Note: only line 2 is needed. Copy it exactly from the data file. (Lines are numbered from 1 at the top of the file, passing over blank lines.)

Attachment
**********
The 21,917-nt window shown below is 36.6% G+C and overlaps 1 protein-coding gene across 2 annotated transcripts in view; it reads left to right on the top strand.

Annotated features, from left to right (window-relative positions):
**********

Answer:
Annotated features, from left to right (window-relative positions):